Georgios Samaras still has nightmares about Alan McGregor. In the final Old Firm game of 2010/11 Celtic were awarded a dubious penalty by Craig Thomson with just eight minutes left to play. Two points clear at the top of the league, if Samaras scores, Celtic go five points clear with just five games left to play. As Samaras waits to take the penalty, McGregor comes forward and lets the referee know the ball isn’t on it’s spot and Samaras has to start again – McGregor has already won. McGregor tips the ball round the post diving to his left and the rest is history.

Although this is the most memorable moment in the run in, what sometimes gets forgotten is that McGregor only lost two goals in the last ten games of the season. Rangers won the league by a solitary point. Three-in-a-row secured and Walter Smith was given the perfect send off. What makes this statistic even more impressive is that he only lost one goal In the first nine domestic games the following season. Three goals in nineteen games. Admittedly he had better defenders in front of him but this is the standard a Rangers goalkeeper should aspire to. On a personal level, McGregor’s form was rewarded by the Scottish Sports Writer’s International Player of the Year for 2010/11 such was his form for Scotland.

I think we are sometimes too quick to forget just how good he was for us because of the nature of his departure at the end of the 2011/12 season to Besiktas following demotion to League 2. There is no doubt, without administration, he would still be Rangers number one having signed a six-year contract in 2011.

McGregor made his real breakthrough in 2006/07 and was an almost accidental highlight of the Paul Le Guen era, short-lived as it was. He was the number three goalkeeper behind Stefan Klos and Lionel Letizi when the season began. The same role he played the previous season having lost his starting place to Ronald Waterreus when Klos was injured. In 2006/07 when Klos suffered a freak pre-season cycling injury and Letizi suffered recurring thigh injuries McGregor stepped up and even managed to end the season as The Player’s Player of the Season. McGregor was actually told he was surplus to requirements in the summer of 2006 despite Klos’ injury but no offers ever materialised. He was only convinced to stay once Letizi and Paul le Guen left and Walter Smith returned, confirming his status as number 1 with the acceptance of a new contract that had been due to expire at the end of the season. Only a few people will truly know how close we came to not having McGregor as our goalkeeper for over 200 games.

He was responsible for one of the more controversial Le Guen moments when, despite winning player of the month he was subsequently dropped for Letizi on his return to fitness. Letizi had a stinker, making a couple of fumbles, with one of them proving costly when Graham Bayne tapped in a rebound for a famous Inverness Caledonian Thistle victory. Letizi left soon after and McGregor remained as undisputed number one only losing his place following the infamous “Boozegate” scandal in 2009 and a two-week club suspension. He was also given a lifetime Scotland suspension (later revoked the following year by Craig Levein).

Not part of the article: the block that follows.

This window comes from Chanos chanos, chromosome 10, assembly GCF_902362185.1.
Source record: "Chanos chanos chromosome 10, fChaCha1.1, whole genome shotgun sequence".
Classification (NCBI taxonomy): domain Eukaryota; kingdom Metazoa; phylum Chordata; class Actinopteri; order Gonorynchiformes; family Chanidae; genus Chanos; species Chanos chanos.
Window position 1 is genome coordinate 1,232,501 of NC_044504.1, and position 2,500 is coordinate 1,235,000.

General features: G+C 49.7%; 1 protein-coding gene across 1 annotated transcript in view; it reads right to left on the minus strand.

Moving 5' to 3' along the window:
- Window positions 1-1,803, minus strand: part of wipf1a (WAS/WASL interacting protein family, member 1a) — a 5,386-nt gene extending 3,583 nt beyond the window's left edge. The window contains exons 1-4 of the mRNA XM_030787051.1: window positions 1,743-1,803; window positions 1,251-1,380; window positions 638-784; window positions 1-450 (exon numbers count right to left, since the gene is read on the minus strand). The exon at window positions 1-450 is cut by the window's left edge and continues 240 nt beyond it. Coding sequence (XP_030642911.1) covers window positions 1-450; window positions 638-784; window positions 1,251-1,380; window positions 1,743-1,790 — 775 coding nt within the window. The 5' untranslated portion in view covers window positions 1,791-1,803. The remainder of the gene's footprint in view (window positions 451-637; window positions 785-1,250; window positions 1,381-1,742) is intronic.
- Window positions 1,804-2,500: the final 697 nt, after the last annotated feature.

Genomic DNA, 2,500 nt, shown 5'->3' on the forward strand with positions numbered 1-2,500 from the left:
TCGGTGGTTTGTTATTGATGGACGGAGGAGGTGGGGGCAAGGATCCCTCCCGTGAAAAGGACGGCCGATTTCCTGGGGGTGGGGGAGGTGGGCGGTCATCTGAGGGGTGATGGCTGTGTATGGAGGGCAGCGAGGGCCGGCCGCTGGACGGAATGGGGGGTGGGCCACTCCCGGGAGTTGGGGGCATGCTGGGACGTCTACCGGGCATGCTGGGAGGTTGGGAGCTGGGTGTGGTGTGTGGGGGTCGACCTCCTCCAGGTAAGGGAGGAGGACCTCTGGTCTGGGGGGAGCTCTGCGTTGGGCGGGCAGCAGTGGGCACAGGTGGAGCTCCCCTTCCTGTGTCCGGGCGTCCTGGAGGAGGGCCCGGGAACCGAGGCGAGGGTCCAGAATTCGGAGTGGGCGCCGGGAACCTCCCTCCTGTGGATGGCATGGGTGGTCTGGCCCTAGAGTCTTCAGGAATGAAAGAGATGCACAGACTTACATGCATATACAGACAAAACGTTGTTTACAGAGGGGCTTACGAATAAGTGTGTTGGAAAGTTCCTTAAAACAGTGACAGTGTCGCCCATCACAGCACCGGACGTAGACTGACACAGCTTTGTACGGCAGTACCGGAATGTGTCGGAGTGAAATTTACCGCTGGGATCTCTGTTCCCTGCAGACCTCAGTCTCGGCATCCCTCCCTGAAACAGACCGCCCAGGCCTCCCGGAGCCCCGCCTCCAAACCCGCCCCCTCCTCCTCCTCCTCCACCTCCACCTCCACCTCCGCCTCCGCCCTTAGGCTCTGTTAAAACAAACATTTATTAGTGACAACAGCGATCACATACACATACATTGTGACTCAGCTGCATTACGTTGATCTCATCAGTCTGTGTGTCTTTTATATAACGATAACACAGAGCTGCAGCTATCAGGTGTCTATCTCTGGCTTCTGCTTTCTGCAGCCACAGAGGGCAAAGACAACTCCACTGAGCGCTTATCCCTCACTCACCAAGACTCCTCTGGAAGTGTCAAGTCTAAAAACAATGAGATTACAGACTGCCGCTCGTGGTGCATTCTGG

He has been unlucky several times with injury, missing cup finals. The biggest one being the 2008 UEFA Cup Final following injury in an April Old Firm defeat. McGregor had made match winning penalty saves in the League Cup final already in the season and but for a wonder save against Werder Bremen, the European adventure might not have made it past the last 16. He is responsible for arguably the best and most important saves ever by a Rangers goalkeeper. Neil Alexander played well in his absence but there will always be a case of what might have been.

After his season in Besiktas, McGregor was signed by Hull City to strengthen their bid for survival in the Premier League in 2013/14. Not only did they survive but they managed to reach the FA Cup Final. McGregor was an almost ever present in the Hull City first team over his first three seasons (except periods of injury) only for him to lose his place when Hull made a signing to cover him, ironically to Scotland team mate David Marshall after requiring back surgery in July 2016. He returned to full fitness six months later but found himself back at third choice. A six month loan period at Cardiff City helped him to reach full fitness again and he has begun this season as Hull City’s first choice goalkeeper. He has subsequently been recalled to the Scotland squad since his return to fitness which will hopefully put pressure on Craig Gordon to improve his recent performances.

When there were pre-season rumours of a return for McGregor the only voices of objection were based on the acrimonious way he left the club in 2012. Realistically, we had a top class international goalkeeper at his peak and there was no way we could expect him to stay and play in Scotland’s bottom tier. It was only surprising that he didn’t move to a Premier League club sooner rather than the detour via Turkey especially when he was available on a free transfer. At 35 McGregor isn’t getting any younger but goalkeepers do tend to hang around for longer and would surely have been worth another 2-3 years at Rangers if they had decided to cash in on Foderingham. Perhaps this would have brought the much-needed stability to a newly formed back four. With Liam Kelly and Robbie McCrorie both capped at age group levels, there is every chance their careers could take a similar course as McGregor’s if they have the patience to wait for their chance and seize it as comfortably and dominantly as the big man saves Old Firm penalty kicks.